BCHF casts safety net for hospitality workers in need 

Charity has dished out close to $500K in emergency funding since 2006

click to enlarge PHOTO BY BRANDON BARRETT - HELPING HANDS (L to R): Whistler's Joanne DiGeso, Valerie Daigle and Sarah Walters were all recent funding recipients of the BC Hospitality Foundation, a charity that provides emergency medical funding and professional development scholarships to hospitality workers across the province.
  • Photo by Brandon Barrett
  • HELPING HANDS (L to R): Whistler's Joanne DiGeso, Valerie Daigle and Sarah Walters were all recent funding recipients of the BC Hospitality Foundation, a charity that provides emergency medical funding and professional development scholarships to hospitality workers across the province.

Like so many before her, Valerie Daigle came to Whistler with a dream. The 20-year-old made the cross-country trip from Quebec two years ago to pursue her goal of becoming a professional snowboarder. But that dream was put on hold this November when, on just her second run of the season, Daigle took an awkward landing and seriously injured her spine.

"I didn't see a drop on the cat-track coming and the landing was uphill," she explained. "I landed it, but my body crashed like a spring. I was stuck on my back and couldn't move my legs, so I was freaking out a little bit."

Daigle ended up suffering an incomplete fracture of her T12 vertebrae and temporarily lost feeling in her feet and toes. The injury has not only kept the Mont Tremblant native off the slopes, but she is also expected to miss up to six months of work as a cook at La Brasserie.

With only basic insurance coverage, Daigle faced a daunting dilemma: Stay in Whistler and dip into her savings while the bills piled up, or pack her bags and head back east. That is until her boss informed her of another option: The BC Hospitality Foundation (BCHF).

"We are specifically meant to be the industry's charity," said Alan Sacks, executive director of the BCHF. "Our mandate right now is on raising awareness of people in the industry that there is a charity of their own that will help them in their moment of need."

Founded in 2006, the BCHF provides emergency financial aid to hospitality industry workers in times of medical need. The charity has helped more than 100 people with close to $500,000 in support, including Daigle, who received a cheque for $3,800 last month to help on her road to recovery.

"This is going to allow me to dedicate some time to my body and recover to my fullest," said Daigle. "I still have dreams and I want to go back to snowboarding stronger than ever."

So far the foundation has lent a helping hand to four funding recipients in Whistler, to the tune of over $15,000. Long-time local Sarah Walters is one of those lucky beneficiaries who, after years of snowboarding accidents, has had major surgery on her knee and both of her hips replaced — at just 36 years old. A former server at Roland's and most recently a bartender at Rimrock, the $3,400 Walters received will help prevent her from sliding into serious debt and allows her to focus fully on getting back to work in top shape.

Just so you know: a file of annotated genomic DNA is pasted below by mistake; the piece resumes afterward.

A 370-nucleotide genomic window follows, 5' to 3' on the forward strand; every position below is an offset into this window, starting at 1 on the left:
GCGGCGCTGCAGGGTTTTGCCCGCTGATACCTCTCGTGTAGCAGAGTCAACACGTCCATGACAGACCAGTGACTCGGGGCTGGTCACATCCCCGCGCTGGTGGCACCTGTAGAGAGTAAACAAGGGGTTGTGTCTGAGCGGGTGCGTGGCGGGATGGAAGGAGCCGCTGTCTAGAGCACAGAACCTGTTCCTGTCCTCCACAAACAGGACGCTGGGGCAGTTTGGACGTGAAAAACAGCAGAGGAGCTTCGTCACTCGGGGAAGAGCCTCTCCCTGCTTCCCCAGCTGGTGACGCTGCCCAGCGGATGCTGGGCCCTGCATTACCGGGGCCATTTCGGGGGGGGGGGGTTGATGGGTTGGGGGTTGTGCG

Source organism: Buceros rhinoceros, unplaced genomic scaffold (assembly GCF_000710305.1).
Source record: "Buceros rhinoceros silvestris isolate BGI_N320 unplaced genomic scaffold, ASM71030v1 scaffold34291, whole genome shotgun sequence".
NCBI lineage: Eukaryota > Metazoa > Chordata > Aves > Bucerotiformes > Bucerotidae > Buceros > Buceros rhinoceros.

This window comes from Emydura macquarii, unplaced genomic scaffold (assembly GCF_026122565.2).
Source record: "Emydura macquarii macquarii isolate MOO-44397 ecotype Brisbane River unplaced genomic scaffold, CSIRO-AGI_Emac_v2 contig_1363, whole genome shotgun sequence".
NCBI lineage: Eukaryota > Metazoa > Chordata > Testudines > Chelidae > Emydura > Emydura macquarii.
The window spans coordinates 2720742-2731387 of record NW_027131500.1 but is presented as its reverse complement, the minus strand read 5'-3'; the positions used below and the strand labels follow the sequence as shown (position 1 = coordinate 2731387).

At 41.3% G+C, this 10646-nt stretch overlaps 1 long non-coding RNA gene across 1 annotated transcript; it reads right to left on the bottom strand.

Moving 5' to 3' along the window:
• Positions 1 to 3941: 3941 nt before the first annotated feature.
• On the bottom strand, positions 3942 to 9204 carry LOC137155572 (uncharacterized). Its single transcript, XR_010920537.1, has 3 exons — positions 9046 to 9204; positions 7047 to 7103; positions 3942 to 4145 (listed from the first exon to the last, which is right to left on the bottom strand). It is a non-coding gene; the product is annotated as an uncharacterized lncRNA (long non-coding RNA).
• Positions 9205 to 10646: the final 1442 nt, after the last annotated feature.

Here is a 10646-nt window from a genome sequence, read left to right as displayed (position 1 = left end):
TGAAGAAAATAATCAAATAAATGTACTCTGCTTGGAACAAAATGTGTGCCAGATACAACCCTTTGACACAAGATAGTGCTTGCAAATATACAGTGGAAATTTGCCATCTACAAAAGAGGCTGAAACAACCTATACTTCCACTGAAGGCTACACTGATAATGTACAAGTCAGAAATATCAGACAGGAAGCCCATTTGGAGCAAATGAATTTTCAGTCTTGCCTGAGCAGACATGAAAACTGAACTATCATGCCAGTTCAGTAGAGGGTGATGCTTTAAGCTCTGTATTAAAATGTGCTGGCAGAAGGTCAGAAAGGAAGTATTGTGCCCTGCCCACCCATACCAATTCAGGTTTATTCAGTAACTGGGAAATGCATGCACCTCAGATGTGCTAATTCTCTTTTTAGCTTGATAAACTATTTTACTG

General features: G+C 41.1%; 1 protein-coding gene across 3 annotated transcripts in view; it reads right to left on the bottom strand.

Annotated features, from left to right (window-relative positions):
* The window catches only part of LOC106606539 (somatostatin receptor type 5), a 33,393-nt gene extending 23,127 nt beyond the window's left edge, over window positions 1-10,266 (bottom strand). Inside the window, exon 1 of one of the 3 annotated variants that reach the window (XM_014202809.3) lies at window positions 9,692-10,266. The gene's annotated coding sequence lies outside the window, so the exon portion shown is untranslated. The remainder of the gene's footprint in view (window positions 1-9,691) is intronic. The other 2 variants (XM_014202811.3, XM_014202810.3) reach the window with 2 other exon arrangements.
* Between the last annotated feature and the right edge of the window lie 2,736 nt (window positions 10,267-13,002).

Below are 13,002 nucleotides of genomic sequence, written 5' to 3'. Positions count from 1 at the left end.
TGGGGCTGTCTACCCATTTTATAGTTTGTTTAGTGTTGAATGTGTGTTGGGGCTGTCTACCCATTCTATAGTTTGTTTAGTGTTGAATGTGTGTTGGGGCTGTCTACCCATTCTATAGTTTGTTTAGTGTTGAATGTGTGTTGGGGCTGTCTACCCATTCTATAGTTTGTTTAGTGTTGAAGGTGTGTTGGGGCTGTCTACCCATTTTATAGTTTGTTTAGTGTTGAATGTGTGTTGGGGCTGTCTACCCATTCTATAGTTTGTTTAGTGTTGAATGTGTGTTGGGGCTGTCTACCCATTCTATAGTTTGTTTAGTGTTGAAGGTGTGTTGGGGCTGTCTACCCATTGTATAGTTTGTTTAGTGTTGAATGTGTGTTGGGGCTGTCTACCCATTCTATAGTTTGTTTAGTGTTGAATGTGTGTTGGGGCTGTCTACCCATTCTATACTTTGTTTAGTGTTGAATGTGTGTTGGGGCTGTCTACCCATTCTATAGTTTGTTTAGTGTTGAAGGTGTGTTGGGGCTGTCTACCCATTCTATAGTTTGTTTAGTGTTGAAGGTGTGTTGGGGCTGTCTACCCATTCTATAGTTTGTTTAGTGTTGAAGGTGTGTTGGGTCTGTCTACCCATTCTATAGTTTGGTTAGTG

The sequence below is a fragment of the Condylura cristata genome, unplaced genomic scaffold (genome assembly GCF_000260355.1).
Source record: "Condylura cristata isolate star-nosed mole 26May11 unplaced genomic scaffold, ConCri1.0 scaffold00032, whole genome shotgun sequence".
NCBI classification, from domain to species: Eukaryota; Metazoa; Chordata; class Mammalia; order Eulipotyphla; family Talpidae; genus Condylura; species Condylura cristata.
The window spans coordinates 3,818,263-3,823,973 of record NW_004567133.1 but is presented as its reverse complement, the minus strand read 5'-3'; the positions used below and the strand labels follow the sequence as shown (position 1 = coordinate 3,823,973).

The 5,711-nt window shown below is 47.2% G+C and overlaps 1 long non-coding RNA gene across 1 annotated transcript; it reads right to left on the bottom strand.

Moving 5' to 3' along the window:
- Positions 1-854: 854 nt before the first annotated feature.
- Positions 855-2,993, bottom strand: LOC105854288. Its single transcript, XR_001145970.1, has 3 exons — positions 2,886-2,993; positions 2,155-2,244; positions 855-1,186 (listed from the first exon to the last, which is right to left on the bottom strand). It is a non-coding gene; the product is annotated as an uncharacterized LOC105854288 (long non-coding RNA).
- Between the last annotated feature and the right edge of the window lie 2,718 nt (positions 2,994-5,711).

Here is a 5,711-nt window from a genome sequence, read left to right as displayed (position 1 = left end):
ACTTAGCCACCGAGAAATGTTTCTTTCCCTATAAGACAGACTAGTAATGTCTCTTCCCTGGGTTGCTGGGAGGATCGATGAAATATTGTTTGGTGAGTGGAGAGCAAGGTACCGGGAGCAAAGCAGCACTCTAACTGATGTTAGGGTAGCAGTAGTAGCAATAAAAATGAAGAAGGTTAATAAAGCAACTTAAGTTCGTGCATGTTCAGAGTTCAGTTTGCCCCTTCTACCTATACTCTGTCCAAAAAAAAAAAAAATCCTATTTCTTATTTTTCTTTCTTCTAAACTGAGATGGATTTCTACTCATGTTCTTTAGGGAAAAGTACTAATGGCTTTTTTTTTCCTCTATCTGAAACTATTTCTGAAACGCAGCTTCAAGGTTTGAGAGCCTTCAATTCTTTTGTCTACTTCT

"This has really helped me take away the stress (of rehab) and making sure that I'm at full health when I return," she said. "It's nice to feel supported by the community because sometimes you don't when you're down and out, injured and feeling separated from everything."

The other side of the BCHF's mandate centres around professional development for industry workers. The group has doled out 115 scholarships worth more than $150,000 to hospitality workers looking to take the next step in their careers.

"It means a lot," said Joanne DiGeso, wine director at the Bearfoot Bistro, of the $1,000 scholarship she received last year to go towards the completion of her Level 4 Wine & Spirit Education Trust certification. "It means that someone's rooting for you, it means that someone's supporting you and someone believes you're going to be able to complete this. It's nice to have a little nudge-nudge to go at it."

Entirely self-funded, the BCHF relies on the industry to help raise money, and counts on events like the Whistler Restaurant Association's annual golf tournament. The association donated $10,000 to the BCHF in 2015.

One of Sacks' major priorities at the helm of the foundation is simply raising awareness within the industry that this safety net exists. The group supported 29 people across B.C. in 2015, up from just 13 two years prior.

"We can tell by the number of applications we're getting that we're raising awareness," he said. "The last thing we want to hear about is that there was someone who was eligible that we could've helped but didn't."

As exposure around the BCHF builds, Sacks said he's also exploring the idea of adding an educational component to the group's focus.

"I think it's very important to work with our partners to educate people in our industry on financial planning and money management, so that, should something happen, they're prepared for it," he said.

For more information, or to apply for BCHF funding, visit www.bchospitalityfoundation.com.

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